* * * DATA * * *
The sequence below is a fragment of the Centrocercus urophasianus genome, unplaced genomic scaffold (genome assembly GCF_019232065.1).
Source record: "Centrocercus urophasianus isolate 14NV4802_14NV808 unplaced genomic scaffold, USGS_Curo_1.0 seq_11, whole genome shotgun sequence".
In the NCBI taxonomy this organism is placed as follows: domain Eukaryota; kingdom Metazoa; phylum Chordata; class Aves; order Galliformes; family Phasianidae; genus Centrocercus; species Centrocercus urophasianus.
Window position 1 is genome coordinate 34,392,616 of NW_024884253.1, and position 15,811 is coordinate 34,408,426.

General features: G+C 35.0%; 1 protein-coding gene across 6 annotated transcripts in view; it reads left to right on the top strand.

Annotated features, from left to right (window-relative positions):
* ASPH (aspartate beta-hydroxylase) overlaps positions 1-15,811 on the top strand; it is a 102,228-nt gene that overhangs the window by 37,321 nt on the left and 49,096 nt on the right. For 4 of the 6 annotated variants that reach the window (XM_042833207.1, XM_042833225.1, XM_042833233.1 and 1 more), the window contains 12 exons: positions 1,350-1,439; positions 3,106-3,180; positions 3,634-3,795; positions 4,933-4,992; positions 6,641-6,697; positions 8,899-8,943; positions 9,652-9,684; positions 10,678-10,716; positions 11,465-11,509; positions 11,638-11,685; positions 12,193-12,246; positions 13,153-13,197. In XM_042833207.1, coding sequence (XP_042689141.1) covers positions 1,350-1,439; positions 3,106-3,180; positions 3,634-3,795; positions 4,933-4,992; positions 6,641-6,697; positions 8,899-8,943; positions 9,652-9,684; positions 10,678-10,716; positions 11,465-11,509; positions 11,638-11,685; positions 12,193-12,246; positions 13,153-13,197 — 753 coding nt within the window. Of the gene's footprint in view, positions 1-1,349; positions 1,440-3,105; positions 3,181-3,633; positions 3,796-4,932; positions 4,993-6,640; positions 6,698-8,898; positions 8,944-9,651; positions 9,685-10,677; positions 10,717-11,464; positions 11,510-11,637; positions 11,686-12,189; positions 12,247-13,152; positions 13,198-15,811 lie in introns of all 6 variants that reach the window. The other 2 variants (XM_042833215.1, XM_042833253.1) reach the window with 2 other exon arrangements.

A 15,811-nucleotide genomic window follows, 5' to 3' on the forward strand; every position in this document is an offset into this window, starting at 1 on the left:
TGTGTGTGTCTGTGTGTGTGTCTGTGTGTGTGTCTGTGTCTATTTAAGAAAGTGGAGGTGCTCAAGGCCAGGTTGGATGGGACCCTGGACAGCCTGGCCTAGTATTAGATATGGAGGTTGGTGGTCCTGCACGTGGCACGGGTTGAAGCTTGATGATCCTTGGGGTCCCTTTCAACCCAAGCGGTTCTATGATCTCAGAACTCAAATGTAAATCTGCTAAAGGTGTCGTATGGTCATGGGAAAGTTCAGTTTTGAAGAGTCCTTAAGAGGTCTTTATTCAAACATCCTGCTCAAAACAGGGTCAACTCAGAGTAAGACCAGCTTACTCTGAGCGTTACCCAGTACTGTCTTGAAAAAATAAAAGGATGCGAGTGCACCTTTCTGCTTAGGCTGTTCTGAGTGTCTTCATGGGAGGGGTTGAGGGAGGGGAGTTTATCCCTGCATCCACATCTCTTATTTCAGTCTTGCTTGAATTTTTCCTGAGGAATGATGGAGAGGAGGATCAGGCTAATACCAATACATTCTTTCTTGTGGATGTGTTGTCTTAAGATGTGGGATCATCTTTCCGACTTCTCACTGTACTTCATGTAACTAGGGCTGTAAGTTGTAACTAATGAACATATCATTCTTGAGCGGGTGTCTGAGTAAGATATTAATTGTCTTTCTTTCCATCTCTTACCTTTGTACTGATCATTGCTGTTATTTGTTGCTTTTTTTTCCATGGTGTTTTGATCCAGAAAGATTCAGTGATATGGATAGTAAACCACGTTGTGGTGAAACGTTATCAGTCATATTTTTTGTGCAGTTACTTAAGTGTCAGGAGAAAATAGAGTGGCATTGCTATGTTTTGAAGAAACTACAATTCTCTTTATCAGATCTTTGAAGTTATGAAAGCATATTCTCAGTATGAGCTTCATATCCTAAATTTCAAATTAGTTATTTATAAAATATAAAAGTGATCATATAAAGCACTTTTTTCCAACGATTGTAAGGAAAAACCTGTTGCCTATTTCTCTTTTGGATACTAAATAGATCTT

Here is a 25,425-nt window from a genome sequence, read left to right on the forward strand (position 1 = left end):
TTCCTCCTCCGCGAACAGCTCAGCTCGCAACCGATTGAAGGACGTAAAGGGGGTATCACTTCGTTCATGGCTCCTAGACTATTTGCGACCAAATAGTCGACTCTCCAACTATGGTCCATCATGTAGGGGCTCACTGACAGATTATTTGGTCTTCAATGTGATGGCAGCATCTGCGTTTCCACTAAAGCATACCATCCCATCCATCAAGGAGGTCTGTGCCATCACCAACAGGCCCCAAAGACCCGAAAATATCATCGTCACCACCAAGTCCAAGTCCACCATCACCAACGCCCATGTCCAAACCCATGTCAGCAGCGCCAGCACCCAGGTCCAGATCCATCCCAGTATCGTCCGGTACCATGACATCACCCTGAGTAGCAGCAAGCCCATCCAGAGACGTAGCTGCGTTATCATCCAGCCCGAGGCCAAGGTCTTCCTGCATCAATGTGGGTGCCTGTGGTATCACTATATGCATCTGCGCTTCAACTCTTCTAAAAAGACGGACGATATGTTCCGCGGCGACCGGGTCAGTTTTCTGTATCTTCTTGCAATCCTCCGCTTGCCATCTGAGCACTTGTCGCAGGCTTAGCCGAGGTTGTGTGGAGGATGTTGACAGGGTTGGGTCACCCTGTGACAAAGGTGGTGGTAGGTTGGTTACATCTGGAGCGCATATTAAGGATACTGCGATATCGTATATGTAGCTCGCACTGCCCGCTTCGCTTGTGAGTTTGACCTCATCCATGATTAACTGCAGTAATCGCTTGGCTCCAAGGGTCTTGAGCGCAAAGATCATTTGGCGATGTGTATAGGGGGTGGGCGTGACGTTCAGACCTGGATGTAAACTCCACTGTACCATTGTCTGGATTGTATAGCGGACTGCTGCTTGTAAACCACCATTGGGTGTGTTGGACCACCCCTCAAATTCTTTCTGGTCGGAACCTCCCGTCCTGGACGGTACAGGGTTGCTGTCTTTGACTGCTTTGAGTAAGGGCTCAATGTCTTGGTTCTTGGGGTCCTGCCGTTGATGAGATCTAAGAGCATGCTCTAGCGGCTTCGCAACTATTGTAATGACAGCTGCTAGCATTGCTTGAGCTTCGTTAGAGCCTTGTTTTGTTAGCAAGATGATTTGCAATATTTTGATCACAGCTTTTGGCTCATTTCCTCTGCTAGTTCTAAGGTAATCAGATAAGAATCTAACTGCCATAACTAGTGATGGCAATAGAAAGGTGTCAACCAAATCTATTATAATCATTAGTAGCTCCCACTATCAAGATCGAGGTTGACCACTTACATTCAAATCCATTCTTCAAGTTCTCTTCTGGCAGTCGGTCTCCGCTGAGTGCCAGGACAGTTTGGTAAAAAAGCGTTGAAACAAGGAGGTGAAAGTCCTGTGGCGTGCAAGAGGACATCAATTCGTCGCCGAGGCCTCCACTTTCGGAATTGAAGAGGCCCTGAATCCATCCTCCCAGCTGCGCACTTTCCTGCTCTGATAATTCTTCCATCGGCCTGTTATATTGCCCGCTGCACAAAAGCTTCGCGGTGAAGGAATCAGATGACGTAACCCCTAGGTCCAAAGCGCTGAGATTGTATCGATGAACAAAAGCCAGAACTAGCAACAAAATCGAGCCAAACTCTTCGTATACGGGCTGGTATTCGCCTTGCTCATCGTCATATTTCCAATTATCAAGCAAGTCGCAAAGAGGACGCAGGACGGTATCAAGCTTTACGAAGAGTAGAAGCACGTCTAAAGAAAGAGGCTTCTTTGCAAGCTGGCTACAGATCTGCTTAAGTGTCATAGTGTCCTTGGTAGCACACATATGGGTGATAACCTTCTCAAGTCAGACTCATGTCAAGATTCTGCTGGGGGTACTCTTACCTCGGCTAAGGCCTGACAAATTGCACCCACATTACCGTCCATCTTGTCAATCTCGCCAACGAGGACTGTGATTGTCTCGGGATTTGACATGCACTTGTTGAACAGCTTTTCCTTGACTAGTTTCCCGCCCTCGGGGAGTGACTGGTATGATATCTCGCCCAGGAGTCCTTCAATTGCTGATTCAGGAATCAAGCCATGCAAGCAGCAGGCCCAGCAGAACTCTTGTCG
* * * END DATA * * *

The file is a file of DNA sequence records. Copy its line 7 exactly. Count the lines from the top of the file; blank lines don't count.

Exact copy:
* ASPH (aspartate beta-hydroxylase) overlaps positions 1-15,811 on the top strand; it is a 102,228-nt gene that overhangs the window by 37,321 nt on the left and 49,096 nt on the right. For 4 of the 6 annotated variants that reach the window (XM_042833207.1, XM_042833225.1, XM_042833233.1 and 1 more), the window contains 12 exons: positions 1,350-1,439; positions 3,106-3,180; positions 3,634-3,795; positions 4,933-4,992; positions 6,641-6,697; positions 8,899-8,943; positions 9,652-9,684; positions 10,678-10,716; positions 11,465-11,509; positions 11,638-11,685; positions 12,193-12,246; positions 13,153-13,197. In XM_042833207.1, coding sequence (XP_042689141.1) covers positions 1,350-1,439; positions 3,106-3,180; positions 3,634-3,795; positions 4,933-4,992; positions 6,641-6,697; positions 8,899-8,943; positions 9,652-9,684; positions 10,678-10,716; positions 11,465-11,509; positions 11,638-11,685; positions 12,193-12,246; positions 13,153-13,197 — 753 coding nt within the window. Of the gene's footprint in view, positions 1-1,349; positions 1,440-3,105; positions 3,181-3,633; positions 3,796-4,932; positions 4,993-6,640; positions 6,698-8,898; positions 8,944-9,651; positions 9,685-10,677; positions 10,717-11,464; positions 11,510-11,637; positions 11,686-12,189; positions 12,247-13,152; positions 13,198-15,811 lie in introns of all 6 variants that reach the window. The other 2 variants (XM_042833215.1, XM_042833253.1) reach the window with 2 other exon arrangements.